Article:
Washington, May 9 (ANI): Researchers at the National Institute of Standards and Technology (NIST) have developed a novel nanotube-coated power measurement device, which would be able to calibrate high-power laser systems, such as those intended to defuse unexploded mines, more quickly and easily.
The new laser power meter, tested at a U.S. Air Force base, will be used to measure the light emitted by 10-kilowatt (kW) laser systems.
Light focused from a 10 kW laser is more than a million times more intense than sunlight reaching the Earth.
Until now, NIST-built power meters, just like the lasers they were intended to measure, were barely portable and operated slowly.
The new power meter is much smaller-about the size of a crock pot rather than a refrigerator. It also features a new design that enables it to make continuous power measurements.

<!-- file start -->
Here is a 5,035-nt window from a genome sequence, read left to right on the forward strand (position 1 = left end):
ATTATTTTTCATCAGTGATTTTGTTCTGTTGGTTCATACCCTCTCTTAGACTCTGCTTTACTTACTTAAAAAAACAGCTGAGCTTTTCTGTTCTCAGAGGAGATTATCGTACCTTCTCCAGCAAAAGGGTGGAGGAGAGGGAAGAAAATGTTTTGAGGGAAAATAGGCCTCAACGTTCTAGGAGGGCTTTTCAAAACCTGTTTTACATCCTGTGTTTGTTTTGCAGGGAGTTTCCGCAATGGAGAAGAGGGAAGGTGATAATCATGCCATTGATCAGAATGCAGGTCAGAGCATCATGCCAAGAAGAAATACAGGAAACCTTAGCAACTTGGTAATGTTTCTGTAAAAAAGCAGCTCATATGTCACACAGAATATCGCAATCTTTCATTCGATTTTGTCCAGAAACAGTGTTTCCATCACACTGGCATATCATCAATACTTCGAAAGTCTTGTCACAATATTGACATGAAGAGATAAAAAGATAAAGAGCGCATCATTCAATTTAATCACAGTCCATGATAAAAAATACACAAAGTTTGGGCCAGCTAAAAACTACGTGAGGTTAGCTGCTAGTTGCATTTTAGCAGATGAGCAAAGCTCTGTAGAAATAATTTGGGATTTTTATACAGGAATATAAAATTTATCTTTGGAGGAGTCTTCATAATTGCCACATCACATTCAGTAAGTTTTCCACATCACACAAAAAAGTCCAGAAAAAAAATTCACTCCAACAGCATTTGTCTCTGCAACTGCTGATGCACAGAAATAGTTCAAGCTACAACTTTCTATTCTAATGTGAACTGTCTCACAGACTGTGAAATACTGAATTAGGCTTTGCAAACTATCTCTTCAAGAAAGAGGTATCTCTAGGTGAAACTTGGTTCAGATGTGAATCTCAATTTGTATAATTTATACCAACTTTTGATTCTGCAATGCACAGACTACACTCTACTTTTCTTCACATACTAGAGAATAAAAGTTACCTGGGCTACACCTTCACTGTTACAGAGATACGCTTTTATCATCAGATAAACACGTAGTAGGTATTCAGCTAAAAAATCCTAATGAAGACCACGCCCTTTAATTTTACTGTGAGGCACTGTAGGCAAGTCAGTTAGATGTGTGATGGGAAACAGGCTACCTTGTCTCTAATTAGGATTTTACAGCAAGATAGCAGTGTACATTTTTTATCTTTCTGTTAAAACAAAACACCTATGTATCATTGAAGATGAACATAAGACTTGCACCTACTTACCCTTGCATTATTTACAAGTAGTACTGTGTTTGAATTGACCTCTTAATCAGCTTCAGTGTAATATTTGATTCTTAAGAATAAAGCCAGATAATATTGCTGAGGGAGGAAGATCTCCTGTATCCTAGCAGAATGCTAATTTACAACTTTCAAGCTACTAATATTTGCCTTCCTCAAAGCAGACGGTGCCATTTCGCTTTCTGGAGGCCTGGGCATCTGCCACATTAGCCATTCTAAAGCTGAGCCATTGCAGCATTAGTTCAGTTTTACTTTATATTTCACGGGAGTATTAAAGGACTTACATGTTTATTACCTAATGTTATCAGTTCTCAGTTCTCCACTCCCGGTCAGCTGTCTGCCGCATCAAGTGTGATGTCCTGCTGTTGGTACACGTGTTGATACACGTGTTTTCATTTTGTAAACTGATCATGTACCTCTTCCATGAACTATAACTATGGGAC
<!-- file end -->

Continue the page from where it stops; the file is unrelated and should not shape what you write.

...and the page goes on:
A key innovation is the use of a sprayed-on coating of carbon nanotubes, tiny cylinders made of carbon atoms, which conduct heat hundreds of times better than conventional detector coating materials.
In the new power meter, laser light is absorbed in a cone-shaped copper cavity, where a spinning mirror directs the light over a large area and distributes the heat uniformly.
The cavity is lined with a NIST-developed coating made of multiwalled carbon nanotubes held together by a potassium silicate (water glass) binder, and surrounded by a water jacket.
The coating absorbs light and converts it to heat.
The resulting rise in water temperature generates a current, which is measured to determine the power of the laser.
The new power meter uses the latest version of NIST's nanotube coating, which absorbs light efficiently, is more stable than some conventional coatings such as carbon black, and resists laser damage as effectively as commercial ceramic coatings.
NIST's nanotube coating technology already has been transferred to industry for use in commercial products. (ANI)